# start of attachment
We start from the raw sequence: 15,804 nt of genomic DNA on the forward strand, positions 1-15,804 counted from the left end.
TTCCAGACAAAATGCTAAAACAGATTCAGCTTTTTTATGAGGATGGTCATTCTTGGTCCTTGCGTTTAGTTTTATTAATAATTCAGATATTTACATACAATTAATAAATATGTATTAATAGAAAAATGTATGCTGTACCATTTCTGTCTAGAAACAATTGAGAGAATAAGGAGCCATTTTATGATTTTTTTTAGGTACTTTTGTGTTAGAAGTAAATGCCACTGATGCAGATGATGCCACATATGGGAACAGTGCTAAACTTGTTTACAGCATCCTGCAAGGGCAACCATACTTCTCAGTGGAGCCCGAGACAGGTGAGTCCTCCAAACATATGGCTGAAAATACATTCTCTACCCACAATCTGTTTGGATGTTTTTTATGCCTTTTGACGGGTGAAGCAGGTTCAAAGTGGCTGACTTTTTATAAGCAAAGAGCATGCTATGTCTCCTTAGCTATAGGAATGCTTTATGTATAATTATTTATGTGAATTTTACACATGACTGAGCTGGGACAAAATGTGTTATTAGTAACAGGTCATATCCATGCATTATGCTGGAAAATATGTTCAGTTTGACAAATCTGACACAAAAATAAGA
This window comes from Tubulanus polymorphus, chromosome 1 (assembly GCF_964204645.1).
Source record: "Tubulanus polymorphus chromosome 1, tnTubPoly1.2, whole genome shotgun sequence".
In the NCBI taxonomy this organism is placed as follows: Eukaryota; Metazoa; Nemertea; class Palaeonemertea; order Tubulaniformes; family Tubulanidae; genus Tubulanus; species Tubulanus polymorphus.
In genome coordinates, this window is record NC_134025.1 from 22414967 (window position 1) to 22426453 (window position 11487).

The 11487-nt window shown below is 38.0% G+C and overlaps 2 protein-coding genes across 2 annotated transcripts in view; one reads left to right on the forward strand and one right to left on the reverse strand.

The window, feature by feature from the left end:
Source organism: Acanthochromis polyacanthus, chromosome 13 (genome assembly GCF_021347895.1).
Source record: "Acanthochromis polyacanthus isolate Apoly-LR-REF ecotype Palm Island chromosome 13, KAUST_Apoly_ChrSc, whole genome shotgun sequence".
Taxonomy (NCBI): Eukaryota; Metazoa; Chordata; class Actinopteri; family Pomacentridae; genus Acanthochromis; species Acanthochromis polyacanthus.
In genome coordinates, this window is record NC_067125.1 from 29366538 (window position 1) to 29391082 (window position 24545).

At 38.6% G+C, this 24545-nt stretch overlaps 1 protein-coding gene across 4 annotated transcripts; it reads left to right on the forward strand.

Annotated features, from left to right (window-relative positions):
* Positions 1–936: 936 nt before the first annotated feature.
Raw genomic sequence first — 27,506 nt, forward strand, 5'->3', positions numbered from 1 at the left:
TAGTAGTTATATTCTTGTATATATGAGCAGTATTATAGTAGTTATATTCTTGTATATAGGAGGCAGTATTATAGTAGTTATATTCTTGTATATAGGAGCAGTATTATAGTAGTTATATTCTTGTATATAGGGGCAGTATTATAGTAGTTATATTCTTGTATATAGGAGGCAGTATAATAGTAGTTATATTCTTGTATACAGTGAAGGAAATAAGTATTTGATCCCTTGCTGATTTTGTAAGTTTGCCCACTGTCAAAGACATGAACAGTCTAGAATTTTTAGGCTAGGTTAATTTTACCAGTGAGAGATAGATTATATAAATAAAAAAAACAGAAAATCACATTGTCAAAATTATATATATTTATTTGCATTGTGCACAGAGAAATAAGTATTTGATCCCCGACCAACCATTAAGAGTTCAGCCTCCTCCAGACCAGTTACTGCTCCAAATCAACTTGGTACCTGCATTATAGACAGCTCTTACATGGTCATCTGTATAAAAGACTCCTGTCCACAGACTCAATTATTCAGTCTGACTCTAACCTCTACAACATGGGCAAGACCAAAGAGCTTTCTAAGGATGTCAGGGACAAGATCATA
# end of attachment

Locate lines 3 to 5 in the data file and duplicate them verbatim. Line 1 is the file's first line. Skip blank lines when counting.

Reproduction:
This window comes from Tubulanus polymorphus, chromosome 1 (assembly GCF_964204645.1).
Source record: "Tubulanus polymorphus chromosome 1, tnTubPoly1.2, whole genome shotgun sequence".
In the NCBI taxonomy this organism is placed as follows: Eukaryota; Metazoa; Nemertea; class Palaeonemertea; order Tubulaniformes; family Tubulanidae; genus Tubulanus; species Tubulanus polymorphus.